Insurers want to offer their customers payment choice and convenience, and they also want to ensure they protect their policyholders from any security threat. As more policyholders pay for their insurance premiums online, the role of tokenization becomes more critical. In these ‘card not present’ scenarios, both the possibility of fraud, as well as the rate of declined transactions, are greatly increased. On top of that, insurers’ costs are also higher. Why is this and how can network tokenization help?
If a card transaction seems even a little suspicious, the card issuer can decline to authorize it, meaning that many genuine transactions can end up being declined. Called ‘false declines’, they occur quite often. Per recent PYMNTS research, 11% of consumers experienced payment declines just in January 2022. In the same period, the total value of declined U.S. consumer payments came to $11.1B.1
It’s much easier to use stolen card information for card-not-present transactions. Frequently, consumers don’t even know fraud has taken place. In fact, 24% of U.S. payments fraud victims took at least a week to realize that they were even victims.2 Per Visa, the payment authorization gap between card present and card-not-present as of the middle of 2020 stood at more than 400 basis points (or 4%), with the value of card-not-present fraud volume expected to increase by 14% before 2023.3
There are costs associated with accepting credit cards, and the majority of that cost comes from interchange fees. The purpose of these fees is to offset processing costs and any potential risk involved in payment approval. The interchange rates are calculated using units of measurement called ‘basis points’. For credit card processing, one basis point (BPS) is typically 1/100 of one percent.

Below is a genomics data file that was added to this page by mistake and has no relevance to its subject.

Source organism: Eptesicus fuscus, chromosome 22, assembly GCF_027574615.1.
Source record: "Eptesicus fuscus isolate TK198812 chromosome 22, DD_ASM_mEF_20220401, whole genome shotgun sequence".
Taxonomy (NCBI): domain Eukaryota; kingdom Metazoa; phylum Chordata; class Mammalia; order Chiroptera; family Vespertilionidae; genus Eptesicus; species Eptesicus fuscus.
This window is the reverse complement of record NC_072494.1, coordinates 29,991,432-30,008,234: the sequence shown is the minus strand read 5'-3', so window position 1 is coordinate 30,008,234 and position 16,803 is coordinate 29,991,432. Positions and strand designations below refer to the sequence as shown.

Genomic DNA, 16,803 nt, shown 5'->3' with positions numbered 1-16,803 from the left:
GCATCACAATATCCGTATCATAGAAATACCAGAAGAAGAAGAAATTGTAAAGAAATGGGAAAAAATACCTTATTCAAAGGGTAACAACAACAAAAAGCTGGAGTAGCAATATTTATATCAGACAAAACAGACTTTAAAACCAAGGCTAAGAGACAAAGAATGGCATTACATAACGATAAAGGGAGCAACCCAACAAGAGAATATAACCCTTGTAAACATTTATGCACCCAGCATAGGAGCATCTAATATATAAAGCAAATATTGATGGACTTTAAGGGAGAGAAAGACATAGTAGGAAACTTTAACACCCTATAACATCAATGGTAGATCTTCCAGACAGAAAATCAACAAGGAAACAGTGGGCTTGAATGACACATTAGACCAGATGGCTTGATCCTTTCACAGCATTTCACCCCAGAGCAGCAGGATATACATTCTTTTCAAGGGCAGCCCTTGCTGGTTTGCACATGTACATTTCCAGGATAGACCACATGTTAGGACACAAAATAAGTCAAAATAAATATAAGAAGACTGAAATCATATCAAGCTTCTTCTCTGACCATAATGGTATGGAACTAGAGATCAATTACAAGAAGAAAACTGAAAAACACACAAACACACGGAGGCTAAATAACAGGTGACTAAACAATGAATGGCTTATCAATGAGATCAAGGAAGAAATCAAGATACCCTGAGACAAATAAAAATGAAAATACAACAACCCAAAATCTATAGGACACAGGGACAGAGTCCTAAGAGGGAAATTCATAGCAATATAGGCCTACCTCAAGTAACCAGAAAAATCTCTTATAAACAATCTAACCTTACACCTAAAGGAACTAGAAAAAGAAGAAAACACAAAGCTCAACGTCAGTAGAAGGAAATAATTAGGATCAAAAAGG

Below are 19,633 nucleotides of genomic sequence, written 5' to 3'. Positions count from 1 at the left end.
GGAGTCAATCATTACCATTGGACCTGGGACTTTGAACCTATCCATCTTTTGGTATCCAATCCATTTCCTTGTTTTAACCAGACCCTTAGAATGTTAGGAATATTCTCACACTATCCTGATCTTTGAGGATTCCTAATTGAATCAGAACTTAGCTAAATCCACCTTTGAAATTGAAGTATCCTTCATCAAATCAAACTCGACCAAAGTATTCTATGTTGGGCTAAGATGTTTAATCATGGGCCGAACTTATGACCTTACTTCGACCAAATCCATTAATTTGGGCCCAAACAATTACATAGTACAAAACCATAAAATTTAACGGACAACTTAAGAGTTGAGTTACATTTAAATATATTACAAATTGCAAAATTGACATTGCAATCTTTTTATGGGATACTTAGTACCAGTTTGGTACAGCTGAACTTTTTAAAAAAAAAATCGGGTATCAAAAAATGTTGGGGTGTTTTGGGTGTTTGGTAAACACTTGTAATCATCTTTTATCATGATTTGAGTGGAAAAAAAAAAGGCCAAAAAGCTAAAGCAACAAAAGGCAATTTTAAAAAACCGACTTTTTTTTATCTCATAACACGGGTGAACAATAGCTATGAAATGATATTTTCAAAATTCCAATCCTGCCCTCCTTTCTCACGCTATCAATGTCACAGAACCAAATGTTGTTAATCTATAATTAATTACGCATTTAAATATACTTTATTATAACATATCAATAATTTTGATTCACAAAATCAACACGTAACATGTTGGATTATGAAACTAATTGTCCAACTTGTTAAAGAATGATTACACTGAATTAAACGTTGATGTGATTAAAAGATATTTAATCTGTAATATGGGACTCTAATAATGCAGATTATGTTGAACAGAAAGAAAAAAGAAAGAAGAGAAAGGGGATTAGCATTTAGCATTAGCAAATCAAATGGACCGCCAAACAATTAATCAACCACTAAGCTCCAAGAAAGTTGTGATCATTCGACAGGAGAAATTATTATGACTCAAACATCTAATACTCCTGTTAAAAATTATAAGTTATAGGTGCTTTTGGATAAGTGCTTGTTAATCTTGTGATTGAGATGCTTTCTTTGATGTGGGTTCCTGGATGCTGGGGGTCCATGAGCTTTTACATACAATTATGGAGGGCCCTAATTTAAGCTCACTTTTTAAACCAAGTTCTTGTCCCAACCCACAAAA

Although the card associations determine the interchange fees, the money actually goes to the issuing bank (e.g., cardholder’s bank). Whenever a credit card or debit card transaction is processed, funds are transferred from the issuing bank to the acquiring bank. Credit card associations (e.g., Visa, MC, Amex, Discover) facilitate the process. Interchange fees cover the cost to convert a charge on an account holder’s card to a cash deposit at the merchant’s bank account, including billing services, credit risk, fraud risk, and float.
The Wall Street Journal recently reported that Visa and MasterCard will be increasing their interchange fees in April 2022 after a 2-year hiatus due to the pandemic.4
Interchange rates are determined for each transaction based on the merchant’s industry, the card type (e.g., credit, debit, rewards, etc.), the card process method (e.g., card-not-present vs. card present), the transaction size, and other factors. And although interchange fees are non-negotiable, there are ways insurers can optimize payments to offset interchange rate increases and garner additional value, one of which is network tokenization.
Here are 3 ways that network tokenization benefits insurers:
Insurers can leverage network tokenization to not only improve payment security, but to also drive additional value, both for their companies and for their policyholders The positive financial impact from network tokenization is substantial, especially for enterprise organizations with high volumes of transactions. Even a marginal decrease in interchange fees and payment declines can have a huge impact when applied across thousands—or even millions—of monthly transactions. Since network tokenization can help to increase revenue, decrease costs, and improve policyholder retention and persistence, it packs quite a punch. And the improvement in customer experience is priceless.
In a recent interview with Corporate Risk and Insurance, One Inc CEO, Ian Drysdale, discussed the impact of interchange fee increases, the benefits of network tokenization, and the substantial savings insurance carriers can achieve by having the operational fluency of issuer tokenized payments.8 By building our network to access this critical capability, we enable carriers to increase revenue and deliver a frictionless payment experience.
We’re here to help. To discuss how One Inc can partner with you to optimize your payments, please call (822) 209-1688 or email inquiries@OneInc.com.
Register for our upcoming webinar ‘Payment Optimization: Leveraging the Value of Network Tokens’: